After a four-year desperate search for a ticket out of an abusive household, Ella received one in the form a housing rental-voucher. She shed tears of relief — until she tried to find a landlord who would agree to accept it.
Ella’s story reflects a broader challenge for a growing number of low-income tenants lucky enough to make it through long waitlists to obtain a federal Section 8 rental subsidy: Translating the subsidy into an actual home, because of landlords reluctant to participate in the program in a tight housing market.
The number of vouchers that expire before they can be used has shot up over the past two years.
Ella (whose name has been changed to protect her safety) applied to every Section 8 Housing Choice Voucher program she could find in secret, planning to leave the home she shares with a verbally abusive partner in a suburb of New Haven. She submitted applications to every open waitlist in Connecticut, along with out-of-state waitlists as far away as Florida.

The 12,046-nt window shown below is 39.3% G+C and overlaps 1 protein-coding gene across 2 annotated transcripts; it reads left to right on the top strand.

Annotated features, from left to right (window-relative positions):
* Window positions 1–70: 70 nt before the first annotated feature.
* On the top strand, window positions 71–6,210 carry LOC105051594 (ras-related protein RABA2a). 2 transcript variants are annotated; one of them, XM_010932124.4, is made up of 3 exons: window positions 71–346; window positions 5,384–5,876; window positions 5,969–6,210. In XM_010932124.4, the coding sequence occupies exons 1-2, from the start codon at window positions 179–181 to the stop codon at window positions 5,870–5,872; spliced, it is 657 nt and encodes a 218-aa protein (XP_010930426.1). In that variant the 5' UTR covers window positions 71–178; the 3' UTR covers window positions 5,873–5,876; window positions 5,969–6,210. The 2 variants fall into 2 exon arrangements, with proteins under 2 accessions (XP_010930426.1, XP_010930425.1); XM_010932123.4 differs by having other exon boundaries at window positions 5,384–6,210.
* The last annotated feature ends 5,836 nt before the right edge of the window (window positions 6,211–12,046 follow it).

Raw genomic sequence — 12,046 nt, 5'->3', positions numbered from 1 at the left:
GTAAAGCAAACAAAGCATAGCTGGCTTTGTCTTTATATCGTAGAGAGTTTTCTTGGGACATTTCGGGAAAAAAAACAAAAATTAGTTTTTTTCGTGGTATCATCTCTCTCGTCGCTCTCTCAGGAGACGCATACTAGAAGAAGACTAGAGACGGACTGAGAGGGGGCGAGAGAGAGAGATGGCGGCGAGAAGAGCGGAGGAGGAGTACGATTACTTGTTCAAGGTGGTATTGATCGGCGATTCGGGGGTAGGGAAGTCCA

After about four years, Ella received a voucher from Hartford Housing Authority, which would allow her to look for apartments in New Haven and Fairfield, near her grandchildren.
“I sat in the room and just cried like a 2‑year-old, because I was so excited that I was finally gonna be able to breathe again,” she said. “Do what I want to do and not have to worry about stupid verbal things, just be able to just breathe.”
But months of apartment applications have led her nowhere. After two extended deadlines, Ella has until the end of April to find a place — or become one of the growing number of people to lose their vouchers amid rising rents and a shortage of affordable housing.
Families Stranded As Rental Vouchers Expire, Laura Glesby, New Haven Independent, April 14, 2022, available here